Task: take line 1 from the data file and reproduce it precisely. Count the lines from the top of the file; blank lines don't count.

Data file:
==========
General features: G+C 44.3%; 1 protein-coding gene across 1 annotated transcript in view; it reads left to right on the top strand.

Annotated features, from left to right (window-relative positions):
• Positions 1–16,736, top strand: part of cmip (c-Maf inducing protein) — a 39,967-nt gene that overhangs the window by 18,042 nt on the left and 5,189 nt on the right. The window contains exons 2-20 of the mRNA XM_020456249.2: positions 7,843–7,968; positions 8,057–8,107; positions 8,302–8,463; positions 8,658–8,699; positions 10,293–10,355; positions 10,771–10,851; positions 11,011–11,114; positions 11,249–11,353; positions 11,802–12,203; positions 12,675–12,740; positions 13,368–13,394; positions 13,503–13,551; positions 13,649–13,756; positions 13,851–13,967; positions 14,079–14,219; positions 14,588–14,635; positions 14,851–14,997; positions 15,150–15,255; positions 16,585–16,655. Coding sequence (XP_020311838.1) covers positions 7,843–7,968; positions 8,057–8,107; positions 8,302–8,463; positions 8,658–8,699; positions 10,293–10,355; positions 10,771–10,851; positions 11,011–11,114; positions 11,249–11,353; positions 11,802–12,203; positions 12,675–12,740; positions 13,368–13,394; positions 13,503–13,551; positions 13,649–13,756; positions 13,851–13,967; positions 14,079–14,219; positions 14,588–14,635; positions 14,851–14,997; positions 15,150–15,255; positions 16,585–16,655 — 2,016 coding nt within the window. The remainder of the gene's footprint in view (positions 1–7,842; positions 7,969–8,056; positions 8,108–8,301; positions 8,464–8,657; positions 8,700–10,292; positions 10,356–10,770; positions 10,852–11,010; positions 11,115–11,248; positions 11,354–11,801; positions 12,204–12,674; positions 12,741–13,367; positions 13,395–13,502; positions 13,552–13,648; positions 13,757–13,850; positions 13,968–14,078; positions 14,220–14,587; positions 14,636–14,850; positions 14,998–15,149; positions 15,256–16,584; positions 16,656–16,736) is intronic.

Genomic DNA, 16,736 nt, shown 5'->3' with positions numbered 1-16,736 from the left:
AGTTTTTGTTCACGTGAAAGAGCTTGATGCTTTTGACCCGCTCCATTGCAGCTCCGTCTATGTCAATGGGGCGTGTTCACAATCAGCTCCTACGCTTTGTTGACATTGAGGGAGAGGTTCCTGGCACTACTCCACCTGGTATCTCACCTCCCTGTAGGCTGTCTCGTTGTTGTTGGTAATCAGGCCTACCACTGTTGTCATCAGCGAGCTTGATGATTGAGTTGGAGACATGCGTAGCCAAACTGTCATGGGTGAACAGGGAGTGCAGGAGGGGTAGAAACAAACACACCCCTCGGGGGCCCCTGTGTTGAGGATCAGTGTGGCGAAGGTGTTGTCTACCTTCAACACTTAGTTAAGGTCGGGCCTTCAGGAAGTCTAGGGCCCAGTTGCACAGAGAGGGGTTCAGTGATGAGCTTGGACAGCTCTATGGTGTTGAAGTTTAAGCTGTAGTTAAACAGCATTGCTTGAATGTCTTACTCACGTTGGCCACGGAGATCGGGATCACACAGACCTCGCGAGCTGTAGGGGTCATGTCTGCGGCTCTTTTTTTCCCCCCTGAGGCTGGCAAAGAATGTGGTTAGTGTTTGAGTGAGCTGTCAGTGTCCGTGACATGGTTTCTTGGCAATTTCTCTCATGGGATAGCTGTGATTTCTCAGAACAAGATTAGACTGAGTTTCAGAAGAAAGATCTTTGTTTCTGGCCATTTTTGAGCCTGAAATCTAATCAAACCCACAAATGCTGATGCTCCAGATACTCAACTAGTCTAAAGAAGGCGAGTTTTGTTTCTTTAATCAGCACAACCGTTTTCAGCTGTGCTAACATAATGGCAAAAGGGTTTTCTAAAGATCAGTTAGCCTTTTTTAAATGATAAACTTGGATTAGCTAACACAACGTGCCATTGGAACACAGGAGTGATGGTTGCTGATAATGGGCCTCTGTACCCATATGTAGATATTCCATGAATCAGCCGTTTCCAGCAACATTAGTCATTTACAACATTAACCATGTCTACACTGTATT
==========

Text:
General features: G+C 44.3%; 1 protein-coding gene across 1 annotated transcript in view; it reads left to right on the top strand.